Dali in Miami: Gaga for Dada
South Florida art lovers will get a rare opportunity to examine the largest exhibition of works by surrealist dada artist Salvador Dali opening March 7 in Miami's Design District.
More than 200 works, assembled from private collections around the world, will be on display at the iconic Moore Building, 4040 NE 2nd Ave., through March 11.
Dali Miami was the brainchild of Michael Rosen, president and CEO of Colored Thumb, a driving force behind many of the area's top art exhibits, including Art Basel, Art Expo and RedDot Fair. For years, he was the publisher and dealer for Miami pop artist Romero Britto.
It took more than six months for Rosen to convince private collectors in London, Spain and New York to lend their works and the show may eventually travel to Los Angeles, New York and Toronto.
The 30,000 sq. ft. space in the Moore Building will house the collection of lithographs, original oils, sculptures and "literally every aspect of Dali," Rosen says.
He points out that the Salvador Dali Museum in St. Petersburg, Fla., owns just two sculptures by the surrealist master, but his exhibit will include more than 65.
"Dali is the father of surrealism," Rosen explains. "When anyone is the first, that is significant. Today, any artist can make a website and get their work out, but you couldn't do that 50 years ago."
Among the rare treasures collected for the show are Dali's seminal bronze, "Venus de Milo with Drawers" (1964), the gouache original "Spring Rain" (1949), the full set of "Dix Recette d'Immoralite" (1973), and his Daum glass masterpiece, "Montre Molle" (1971) depicting the quintessential melting clock.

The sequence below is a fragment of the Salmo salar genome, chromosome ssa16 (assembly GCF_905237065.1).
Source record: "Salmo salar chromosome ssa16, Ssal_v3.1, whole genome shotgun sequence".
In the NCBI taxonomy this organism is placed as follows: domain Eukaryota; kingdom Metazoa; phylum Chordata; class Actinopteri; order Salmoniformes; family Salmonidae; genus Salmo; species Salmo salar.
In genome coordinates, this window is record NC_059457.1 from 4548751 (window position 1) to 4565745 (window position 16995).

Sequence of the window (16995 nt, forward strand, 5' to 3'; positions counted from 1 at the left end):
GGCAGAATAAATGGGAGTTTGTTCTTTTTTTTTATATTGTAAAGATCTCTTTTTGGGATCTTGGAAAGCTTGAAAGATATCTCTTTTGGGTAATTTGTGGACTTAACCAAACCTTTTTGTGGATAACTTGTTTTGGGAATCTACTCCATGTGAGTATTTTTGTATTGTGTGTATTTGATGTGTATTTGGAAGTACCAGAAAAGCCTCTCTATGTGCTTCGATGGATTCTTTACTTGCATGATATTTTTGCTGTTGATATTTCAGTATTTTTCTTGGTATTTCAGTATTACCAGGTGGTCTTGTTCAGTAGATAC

Reed V. Horth, president and curator of Robin Rile Fine Art, a specialist in Dali's prodigious output, was recruited to curate the collection.
"People love Dali because it's crazy," says Rosen, recounting episodes where the artist would drive his friends around Paris in a Rolls Royce filled with thousands of pounds of cauliflower. "He was nuts."
In addition to the pieces, Rosen has taken his vision for the exhibit one step further with the continuous showing of the 1929 film, Un Chien Andalou, a 17-minute surrealist French film that became a collaboration with friend and director Luis Buñuel. The film explored the destructive elements of the psyche and clearly expresses pure surrealism and its relationship to the unconscious mind, according to Rosen.
For opening night, Rosen also enlisted celebrity chef Adrianne Calvo to recreate recipes inspired by Cali's cookbook, in an effort to immerse guests in a totally surreal experience.
He can't promise this will be the last time such a significant collection of Dali's works will be assembled, but he does say, "Never say never, but for Dali lovers, they're really going to enjoy this experience."
Wednesday, March 7 - Sunday, March 11
Exhibit hours vary
The Moore Building, 4040 NE 2nd Ave., Miami
Admission $20 at DaliMiami.com or $25 at door
For more information, call 720-771-0600